On-Site Magazine

Ontario issues North RFP for Ontario Line subway

By Adam Freill   

Construction Infrastructure

Province taking next steps in delivering fast and reliable transit for Greater Toronto Area.

Future Exhibition Station north entrance building and shared GO/Ontario Line concourse, pictured from eastern side of Atlantic Ave. (Source: Handout Image, Ontario.ca)

The Ontario government is taking the next steps in the process of completing Toronto’s Ontario Line Subway, issuing Requests for Proposals (RFPs) to design and build the Pape Tunnel, underground stations, and the elevated guideway and stations.

“This milestone is another demonstration of our government breaking with the status quo and building the public transit system that commuters in a dense city like Toronto need to thrive,” said Caroline Mulroney, Minister of Transportation. “Building Ontario through critical public transit projects, like the Ontario Line, is vital to supporting the province’s economy, alleviating gridlock on our roads, and creating thousands of good local jobs.”

The contract for the Pape Tunnel and underground stations will deliver three kilometres of twin tunnels and two new stations – one at Cosburn Avenue and another at Pape Avenue, where the all-new Ontario Line will connect to the existing Line 2. The contract will also include the construction of two new portals, which will be where the line transitions between above-ground and underground operations.

The contract for the elevated guideway and stations includes a three-kilometre elevated guideway, emergency exit buildings, and five above-ground stations – two within Metrolinx’s existing rail corridor (Riverside-Leslieville and Gerrard) and three along the elevated guideway in the northern part of the route (Thorncliffe Park, Flemingdon Park, and the Science Centre).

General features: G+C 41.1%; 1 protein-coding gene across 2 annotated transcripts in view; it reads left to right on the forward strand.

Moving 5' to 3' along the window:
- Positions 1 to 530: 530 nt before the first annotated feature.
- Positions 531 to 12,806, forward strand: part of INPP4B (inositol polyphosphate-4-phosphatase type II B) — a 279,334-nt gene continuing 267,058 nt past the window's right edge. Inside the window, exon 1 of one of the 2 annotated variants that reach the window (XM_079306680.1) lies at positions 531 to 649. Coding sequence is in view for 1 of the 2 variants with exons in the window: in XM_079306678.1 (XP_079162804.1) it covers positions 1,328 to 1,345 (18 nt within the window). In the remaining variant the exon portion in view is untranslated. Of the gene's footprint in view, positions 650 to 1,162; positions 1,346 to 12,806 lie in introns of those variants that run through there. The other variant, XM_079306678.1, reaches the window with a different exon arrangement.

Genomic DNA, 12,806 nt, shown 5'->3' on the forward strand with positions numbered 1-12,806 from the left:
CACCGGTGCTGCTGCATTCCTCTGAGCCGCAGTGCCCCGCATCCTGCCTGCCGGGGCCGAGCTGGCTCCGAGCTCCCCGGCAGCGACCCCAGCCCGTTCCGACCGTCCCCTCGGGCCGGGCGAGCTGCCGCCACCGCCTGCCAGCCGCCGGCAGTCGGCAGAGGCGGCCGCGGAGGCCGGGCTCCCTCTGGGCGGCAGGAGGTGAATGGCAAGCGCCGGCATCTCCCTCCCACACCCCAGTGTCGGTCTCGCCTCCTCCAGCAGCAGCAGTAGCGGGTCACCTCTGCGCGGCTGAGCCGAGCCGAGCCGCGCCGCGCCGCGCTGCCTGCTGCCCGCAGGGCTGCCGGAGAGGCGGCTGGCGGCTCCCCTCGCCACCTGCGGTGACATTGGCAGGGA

Construction for the Ontario Line is currently underway at Exhibition Station, at the site of the future Corktown and Moss Park stations, and in the joint rail corridor east of the Don River. Once complete, the approximate 15.6-kilometre Ontario Line will accommodate nearly 400,000 trips each day.

“This milestone brings us one step closer in our vision to build Ontario with the roads, bridges, highways and transit needed to move the economy forward, stated Stan Cho‚ Associate Minister of Transportation. “With 15 stations across 15.6 kilometres of rapid transit, the Ontario Line will provide more choice for commuters and improve their connections to other subway, bus, streetcar, light-rail transit and regional rail services.”

Last November, the province awarded the South contract to Ontario Transit Group. That contract includes a six-kilometre twin-bore tunnel, as well as four new underground stations (King-Bathurst, Queen-Spadina, Moss Park, Corktown), two underground stations that will integrate with the existing Osgoode and Queen TTC subway stations, and one above-ground station that will integrate with the existing Exhibition GO Station served by the Lakeshore West GO line.

Ontario Transit Group team includes applicant lead Ferrovial Construction Canada Inc., and VINCI Construction Grands Projets; a design team of AECOM Canada Ltd., COWI North America Ltd., GHD Limited, and SENER Group; a construction team of Ferrovial Construction Canada Inc., and Janin Atlas Inc.; and financial advisor Agentis Capital.




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